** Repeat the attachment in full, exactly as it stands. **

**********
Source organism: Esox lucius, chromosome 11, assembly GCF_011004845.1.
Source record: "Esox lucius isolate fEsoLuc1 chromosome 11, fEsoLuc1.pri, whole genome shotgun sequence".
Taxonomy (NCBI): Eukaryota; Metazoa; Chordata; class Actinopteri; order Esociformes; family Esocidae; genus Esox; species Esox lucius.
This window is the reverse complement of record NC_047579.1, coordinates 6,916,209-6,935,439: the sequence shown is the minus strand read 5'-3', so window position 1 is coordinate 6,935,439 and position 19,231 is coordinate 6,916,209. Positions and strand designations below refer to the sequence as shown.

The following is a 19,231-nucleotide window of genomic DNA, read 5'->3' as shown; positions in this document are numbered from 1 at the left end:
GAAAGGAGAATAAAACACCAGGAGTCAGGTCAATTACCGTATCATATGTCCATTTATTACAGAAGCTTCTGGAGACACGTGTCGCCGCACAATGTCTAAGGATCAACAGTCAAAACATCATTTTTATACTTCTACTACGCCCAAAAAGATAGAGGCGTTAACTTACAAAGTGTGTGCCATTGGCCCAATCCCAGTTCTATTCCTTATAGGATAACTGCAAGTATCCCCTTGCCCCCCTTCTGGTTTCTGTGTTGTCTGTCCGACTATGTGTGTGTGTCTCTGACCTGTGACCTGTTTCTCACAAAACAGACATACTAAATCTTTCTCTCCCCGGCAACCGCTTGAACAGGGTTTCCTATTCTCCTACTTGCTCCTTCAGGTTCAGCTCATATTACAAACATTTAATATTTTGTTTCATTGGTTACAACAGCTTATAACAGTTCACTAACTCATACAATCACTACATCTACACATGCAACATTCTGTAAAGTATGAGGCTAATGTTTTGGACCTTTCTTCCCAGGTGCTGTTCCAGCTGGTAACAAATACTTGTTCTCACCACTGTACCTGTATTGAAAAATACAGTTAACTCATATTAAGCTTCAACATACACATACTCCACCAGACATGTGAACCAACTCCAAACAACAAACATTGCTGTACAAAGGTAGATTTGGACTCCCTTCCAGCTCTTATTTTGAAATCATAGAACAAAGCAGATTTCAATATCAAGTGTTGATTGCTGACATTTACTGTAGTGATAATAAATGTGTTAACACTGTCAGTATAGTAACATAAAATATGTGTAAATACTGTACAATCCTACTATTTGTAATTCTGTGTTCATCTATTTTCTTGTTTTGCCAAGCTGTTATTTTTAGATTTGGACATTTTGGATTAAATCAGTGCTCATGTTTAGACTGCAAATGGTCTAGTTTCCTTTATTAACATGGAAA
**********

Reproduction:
Source organism: Esox lucius, chromosome 11, assembly GCF_011004845.1.
Source record: "Esox lucius isolate fEsoLuc1 chromosome 11, fEsoLuc1.pri, whole genome shotgun sequence".
Taxonomy (NCBI): Eukaryota; Metazoa; Chordata; class Actinopteri; order Esociformes; family Esocidae; genus Esox; species Esox lucius.
This window is the reverse complement of record NC_047579.1, coordinates 6,916,209-6,935,439: the sequence shown is the minus strand read 5'-3', so window position 1 is coordinate 6,935,439 and position 19,231 is coordinate 6,916,209. Positions and strand designations below refer to the sequence as shown.

The following is a 19,231-nucleotide window of genomic DNA, read 5'->3' as shown; positions in this document are numbered from 1 at the left end:
GAAAGGAGAATAAAACACCAGGAGTCAGGTCAATTACCGTATCATATGTCCATTTATTACAGAAGCTTCTGGAGACACGTGTCGCCGCACAATGTCTAAGGATCAACAGTCAAAACATCATTTTTATACTTCTACTACGCCCAAAAAGATAGAGGCGTTAACTTACAAAGTGTGTGCCATTGGCCCAATCCCAGTTCTATTCCTTATAGGATAACTGCAAGTATCCCCTTGCCCCCCTTCTGGTTTCTGTGTTGTCTGTCCGACTATGTGTGTGTGTCTCTGACCTGTGACCTGTTTCTCACAAAACAGACATACTAAATCTTTCTCTCCCCGGCAACCGCTTGAACAGGGTTTCCTATTCTCCTACTTGCTCCTTCAGGTTCAGCTCATATTACAAACATTTAATATTTTGTTTCATTGGTTACAACAGCTTATAACAGTTCACTAACTCATACAATCACTACATCTACACATGCAACATTCTGTAAAGTATGAGGCTAATGTTTTGGACCTTTCTTCCCAGGTGCTGTTCCAGCTGGTAACAAATACTTGTTCTCACCACTGTACCTGTATTGAAAAATACAGTTAACTCATATTAAGCTTCAACATACACATACTCCACCAGACATGTGAACCAACTCCAAACAACAAACATTGCTGTACAAAGGTAGATTTGGACTCCCTTCCAGCTCTTATTTTGAAATCATAGAACAAAGCAGATTTCAATATCAAGTGTTGATTGCTGACATTTACTGTAGTGATAATAAATGTGTTAACACTGTCAGTATAGTAACATAAAATATGTGTAAATACTGTACAATCCTACTATTTGTAATTCTGTGTTCATCTATTTTCTTGTTTTGCCAAGCTGTTATTTTTAGATTTGGACATTTTGGATTAAATCAGTGCTCATGTTTAGACTGCAAATGGTCTAGTTTCCTTTATTAACATGGAAA